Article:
The spirit of India, myths, the lives of common people, tales of diverse cultures triumphed in the world of Commonwealth literature on Monday, when Delhi-based writer Rana Dasgupta won the Commonwealth Writer's prize for the best book, Solo.
Solo is the tale of a Bulgarian centenarian, Ulrich a recluse who embarks on an epic armchair journey through a century of violent politics, forbidden music, lost love and failed chemistry.
Glenda Guest of Australia won the prize for the best first book Siddon Rock, known for its rich cast of characters and a wonderful blend of everyday with fantasy. The prizes were given away by Minister of State for External Affairs Shashi Tharoor at a ceremony in the capital's India International Centre. Addressing the ceremony, Tharoor said he was delighted that Delhi played host to the Commonwealth awards this year.
This is the first time the Commonwealth Writers' awards ceremony was being held in India, which will also host the Commonwealth Games in October. The awards carry a purse of 10,000 pounds and 5,000 pounds respectively.
"The awards are not a celebration of colonisation but a celebration of English as a language that binds us together," said the minister, a recipient of the Commonwealth best book prize 20 years ago.
Addressing the packed gathering that comprised writers, think tanks, media personnel and invited guests, Tharoor recapitulated his heydays in St Stephen's College quoting from Winston Churchill and describing literary brainstorms at the writers' forum.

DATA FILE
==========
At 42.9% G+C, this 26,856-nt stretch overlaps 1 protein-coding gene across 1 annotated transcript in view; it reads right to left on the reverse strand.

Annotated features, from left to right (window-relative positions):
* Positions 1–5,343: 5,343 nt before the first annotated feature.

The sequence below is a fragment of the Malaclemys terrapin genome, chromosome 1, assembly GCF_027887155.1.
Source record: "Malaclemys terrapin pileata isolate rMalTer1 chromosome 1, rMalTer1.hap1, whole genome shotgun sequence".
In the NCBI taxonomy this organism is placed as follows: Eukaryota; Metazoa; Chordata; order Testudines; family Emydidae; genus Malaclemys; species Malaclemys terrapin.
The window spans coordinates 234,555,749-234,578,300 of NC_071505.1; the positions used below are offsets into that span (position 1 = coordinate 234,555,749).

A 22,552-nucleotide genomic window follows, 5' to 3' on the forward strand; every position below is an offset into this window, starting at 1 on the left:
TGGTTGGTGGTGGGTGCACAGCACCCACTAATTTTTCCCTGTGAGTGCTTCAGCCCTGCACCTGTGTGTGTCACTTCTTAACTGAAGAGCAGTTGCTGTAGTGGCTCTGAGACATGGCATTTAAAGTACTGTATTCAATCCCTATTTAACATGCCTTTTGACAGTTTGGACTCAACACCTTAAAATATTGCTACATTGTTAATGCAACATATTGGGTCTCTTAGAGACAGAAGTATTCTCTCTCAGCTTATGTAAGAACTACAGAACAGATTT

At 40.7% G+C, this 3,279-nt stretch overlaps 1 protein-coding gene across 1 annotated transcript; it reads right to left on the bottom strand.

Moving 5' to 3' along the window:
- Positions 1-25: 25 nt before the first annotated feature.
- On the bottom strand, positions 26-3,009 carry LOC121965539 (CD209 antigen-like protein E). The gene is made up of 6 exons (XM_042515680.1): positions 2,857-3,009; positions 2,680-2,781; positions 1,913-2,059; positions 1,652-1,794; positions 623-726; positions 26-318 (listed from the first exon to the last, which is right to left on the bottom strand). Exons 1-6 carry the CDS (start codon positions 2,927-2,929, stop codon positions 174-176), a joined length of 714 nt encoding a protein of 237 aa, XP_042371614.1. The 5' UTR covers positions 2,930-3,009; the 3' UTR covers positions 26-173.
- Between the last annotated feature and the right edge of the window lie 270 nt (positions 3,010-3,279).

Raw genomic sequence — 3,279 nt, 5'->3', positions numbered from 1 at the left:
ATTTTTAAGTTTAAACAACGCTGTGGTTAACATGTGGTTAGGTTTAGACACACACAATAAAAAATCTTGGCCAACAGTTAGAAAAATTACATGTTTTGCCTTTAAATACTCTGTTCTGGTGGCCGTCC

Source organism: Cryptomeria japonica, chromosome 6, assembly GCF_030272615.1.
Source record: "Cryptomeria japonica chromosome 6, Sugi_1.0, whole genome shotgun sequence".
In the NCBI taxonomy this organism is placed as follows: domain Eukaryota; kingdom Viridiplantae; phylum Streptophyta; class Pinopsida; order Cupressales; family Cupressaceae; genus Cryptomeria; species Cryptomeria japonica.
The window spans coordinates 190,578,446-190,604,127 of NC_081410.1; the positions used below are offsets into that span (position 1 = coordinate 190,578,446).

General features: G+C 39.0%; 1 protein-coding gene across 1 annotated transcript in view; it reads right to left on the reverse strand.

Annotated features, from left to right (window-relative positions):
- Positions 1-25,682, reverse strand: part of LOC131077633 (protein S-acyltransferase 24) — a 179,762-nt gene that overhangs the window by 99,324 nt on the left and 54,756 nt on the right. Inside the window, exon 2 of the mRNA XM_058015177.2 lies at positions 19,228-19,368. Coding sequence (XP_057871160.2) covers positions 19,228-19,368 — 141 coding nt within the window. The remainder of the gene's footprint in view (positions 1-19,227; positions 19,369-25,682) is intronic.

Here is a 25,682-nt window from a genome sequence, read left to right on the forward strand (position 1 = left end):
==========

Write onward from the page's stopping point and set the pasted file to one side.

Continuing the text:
"Prizes are important because just as writers need to be read, they aslo need to be fed," he said.The winner had to compete with seven regional winners of the best first book and the best book from Africa, the Carribbean and Canada, South Asia-Europe, South East Asia-Pacific regions.
The list of regional winners included Adaobi Tricia Nwaubani (Nigeria), Marie Heese (South Africa), Shandi Mitchell (Canada), Daniyal Mueenuddin (Pakistan), Rana Dasgupta (India), Glenda Guest (Australia) and Albert Wendt (Samoa).
Commenting on the nature of the entries this year, Mark Collins, director of the Commonwealth Foundation, said: "The level of entries this year has been absolutely outstanding and the competition fierce. Taken as a whole, the eight winning books - from Australia, Canada, Nigeria, Pakistan, Samoa, South Africa and the UK - are reaching out to readers across all cultures. These compelling works offer strong insight, spirit and voice about the incredible diversity, history and life of the Commonwealth."
The 2010 pan-Commonwealth panel of judges to decide the overall winners included Justice Nicholas Hasluck (chair of the Commonwealth Writers' Prize), Elinor Sisulu (Africa), Antonia MacDonald Smythe, Muneeza Shamsie and Anne Brewster and Delhi-based makarand Paranjpaye.
The 10,000 pound best book prize in 2009 was awarded to Australian writer Christos Tsiolkas for The Slap and Pakistani writer Mohammed Hanif won the best first book prize for A Case of Exploding Mangoes in the awards ceremony in New Zealand. The Commonwealth writers this year is working to promote literacy and "building of community libraries to promote the culture of reading," Mark Collins, the director of Commonwealth Foundation said.
Speaking on the occasion, Commonwealth secretary-general Kamlesh Sharma said eight former Commonwealth winners in an open letter in The Guardian appealed to the Commonwealth Foundation to promote young authors and enhance cross-cultural dialogue.